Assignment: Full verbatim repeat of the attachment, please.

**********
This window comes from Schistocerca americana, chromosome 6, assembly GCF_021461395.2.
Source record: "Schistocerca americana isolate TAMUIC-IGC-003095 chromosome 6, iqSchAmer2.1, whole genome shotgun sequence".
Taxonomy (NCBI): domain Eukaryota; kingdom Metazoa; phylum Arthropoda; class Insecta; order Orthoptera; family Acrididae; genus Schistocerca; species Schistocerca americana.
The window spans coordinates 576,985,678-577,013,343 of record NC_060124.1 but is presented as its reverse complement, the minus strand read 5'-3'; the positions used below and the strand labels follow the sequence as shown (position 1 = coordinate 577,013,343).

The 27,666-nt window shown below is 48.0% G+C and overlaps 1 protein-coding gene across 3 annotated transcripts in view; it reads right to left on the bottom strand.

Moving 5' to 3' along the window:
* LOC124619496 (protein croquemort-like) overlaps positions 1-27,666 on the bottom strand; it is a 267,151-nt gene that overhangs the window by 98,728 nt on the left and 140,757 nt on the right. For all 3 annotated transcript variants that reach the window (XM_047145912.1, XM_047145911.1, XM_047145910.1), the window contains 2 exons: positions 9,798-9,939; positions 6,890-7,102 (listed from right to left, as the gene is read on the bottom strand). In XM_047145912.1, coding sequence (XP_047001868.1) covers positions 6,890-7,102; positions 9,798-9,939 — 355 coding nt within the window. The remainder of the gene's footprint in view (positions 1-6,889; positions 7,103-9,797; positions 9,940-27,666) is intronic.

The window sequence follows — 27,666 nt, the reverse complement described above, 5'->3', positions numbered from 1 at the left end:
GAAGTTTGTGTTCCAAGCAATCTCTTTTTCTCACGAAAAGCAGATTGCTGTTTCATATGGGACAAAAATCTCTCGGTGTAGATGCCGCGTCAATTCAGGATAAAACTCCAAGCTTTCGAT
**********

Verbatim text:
This window comes from Schistocerca americana, chromosome 6, assembly GCF_021461395.2.
Source record: "Schistocerca americana isolate TAMUIC-IGC-003095 chromosome 6, iqSchAmer2.1, whole genome shotgun sequence".
Taxonomy (NCBI): domain Eukaryota; kingdom Metazoa; phylum Arthropoda; class Insecta; order Orthoptera; family Acrididae; genus Schistocerca; species Schistocerca americana.
The window spans coordinates 576,985,678-577,013,343 of record NC_060124.1 but is presented as its reverse complement, the minus strand read 5'-3'; the positions used below and the strand labels follow the sequence as shown (position 1 = coordinate 577,013,343).

The 27,666-nt window shown below is 48.0% G+C and overlaps 1 protein-coding gene across 3 annotated transcripts in view; it reads right to left on the bottom strand.

Moving 5' to 3' along the window:
* LOC124619496 (protein croquemort-like) overlaps positions 1-27,666 on the bottom strand; it is a 267,151-nt gene that overhangs the window by 98,728 nt on the left and 140,757 nt on the right. For all 3 annotated transcript variants that reach the window (XM_047145912.1, XM_047145911.1, XM_047145910.1), the window contains 2 exons: positions 9,798-9,939; positions 6,890-7,102 (listed from right to left, as the gene is read on the bottom strand). In XM_047145912.1, coding sequence (XP_047001868.1) covers positions 6,890-7,102; positions 9,798-9,939 — 355 coding nt within the window. The remainder of the gene's footprint in view (positions 1-6,889; positions 7,103-9,797; positions 9,940-27,666) is intronic.

The window sequence follows — 27,666 nt, the reverse complement described above, 5'->3', positions numbered from 1 at the left end:
GAAGTTTGTGTTCCAAGCAATCTCTTTTTCTCACGAAAAGCAGATTGCTGTTTCATATGGGACAAAAATCTCTCGGTGTAGATGCCGCGTCAATTCAGGATAAAACTCCAAGCTTTCGAT